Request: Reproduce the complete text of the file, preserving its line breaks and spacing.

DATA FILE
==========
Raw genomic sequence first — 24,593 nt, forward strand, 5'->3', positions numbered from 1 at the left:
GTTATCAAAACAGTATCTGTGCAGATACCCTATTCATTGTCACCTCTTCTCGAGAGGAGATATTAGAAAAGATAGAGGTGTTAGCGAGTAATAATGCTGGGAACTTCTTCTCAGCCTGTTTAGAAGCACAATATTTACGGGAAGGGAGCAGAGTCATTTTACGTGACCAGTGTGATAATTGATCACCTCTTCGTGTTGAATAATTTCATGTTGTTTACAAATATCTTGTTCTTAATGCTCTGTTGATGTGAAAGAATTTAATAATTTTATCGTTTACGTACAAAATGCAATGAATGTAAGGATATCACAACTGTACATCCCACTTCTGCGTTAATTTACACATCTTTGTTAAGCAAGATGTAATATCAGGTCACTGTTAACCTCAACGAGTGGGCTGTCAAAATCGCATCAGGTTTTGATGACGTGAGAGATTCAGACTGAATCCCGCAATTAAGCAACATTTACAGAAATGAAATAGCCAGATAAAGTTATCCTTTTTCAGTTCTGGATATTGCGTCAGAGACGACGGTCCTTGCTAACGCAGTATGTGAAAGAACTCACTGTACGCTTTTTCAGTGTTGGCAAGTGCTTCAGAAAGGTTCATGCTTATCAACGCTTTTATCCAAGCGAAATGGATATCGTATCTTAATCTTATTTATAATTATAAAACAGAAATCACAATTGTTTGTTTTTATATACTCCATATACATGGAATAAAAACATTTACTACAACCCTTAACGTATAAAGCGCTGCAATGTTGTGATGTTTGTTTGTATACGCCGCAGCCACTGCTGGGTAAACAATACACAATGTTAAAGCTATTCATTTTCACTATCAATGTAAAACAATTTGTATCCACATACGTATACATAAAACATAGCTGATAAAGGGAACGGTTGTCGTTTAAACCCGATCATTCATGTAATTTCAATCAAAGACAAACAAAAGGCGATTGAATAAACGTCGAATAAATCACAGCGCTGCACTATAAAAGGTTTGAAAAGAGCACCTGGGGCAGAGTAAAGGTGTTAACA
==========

Raw genomic sequence first — 24,593 nt, forward strand, 5'->3', positions numbered from 1 at the left:
GTTATCAAAACAGTATCTGTGCAGATACCCTATTCATTGTCACCTCTTCTCGAGAGGAGATATTAGAAAAGATAGAGGTGTTAGCGAGTAATAATGCTGGGAACTTCTTCTCAGCCTGTTTAGAAGCACAATATTTACGGGAAGGGAGCAGAGTCATTTTACGTGACCAGTGTGATAATTGATCACCTCTTCGTGTTGAATAATTTCATGTTGTTTACAAATATCTTGTTCTTAATGCTCTGTTGATGTGAAAGAATTTAATAATTTTATCGTTTACGTACAAAATGCAATGAATGTAAGGATATCACAACTGTACATCCCACTTCTGCGTTAATTTACACATCTTTGTTAAGCAAGATGTAATATCAGGTCACTGTTAACCTCAACGAGTGGGCTGTCAAAATCGCATCAGGTTTTGATGACGTGAGAGATTCAGACTGAATCCCGCAATTAAGCAACATTTACAGAAATGAAATAGCCAGATAAAGTTATCCTTTTTCAGTTCTGGATATTGCGTCAGAGACGACGGTCCTTGCTAACGCAGTATGTGAAAGAACTCACTGTACGCTTTTTCAGTGTTGGCAAGTGCTTCAGAAAGGTTCATGCTTATCAACGCTTTTATCCAAGCGAAATGGATATCGTATCTTAATCTTATTTATAATTATAAAACAGAAATCACAATTGTTTGTTTTTATATACTCCATATACATGGAATAAAAACATTTACTACAACCCTTAACGTATAAAGCGCTGCAATGTTGTGATGTTTGTTTGTATACGCCGCAGCCACTGCTGGGTAAACAATACACAATGTTAAAGCTATTCATTTTCACTATCAATGTAAAACAATTTGTATCCACATACGTATACATAAAACATAGCTGATAAAGGGAACGGTTGTCGTTTAAACCCGATCATTCATGTAATTTCAATCAAAGACAAACAAAAGGCGATTGAATAAACGTCGAATAAATCACAGCGCTGCACTATAAAAGGTTTGAAAAGAGCACCTGGGGCAGAGTAAAGGTGTTAACA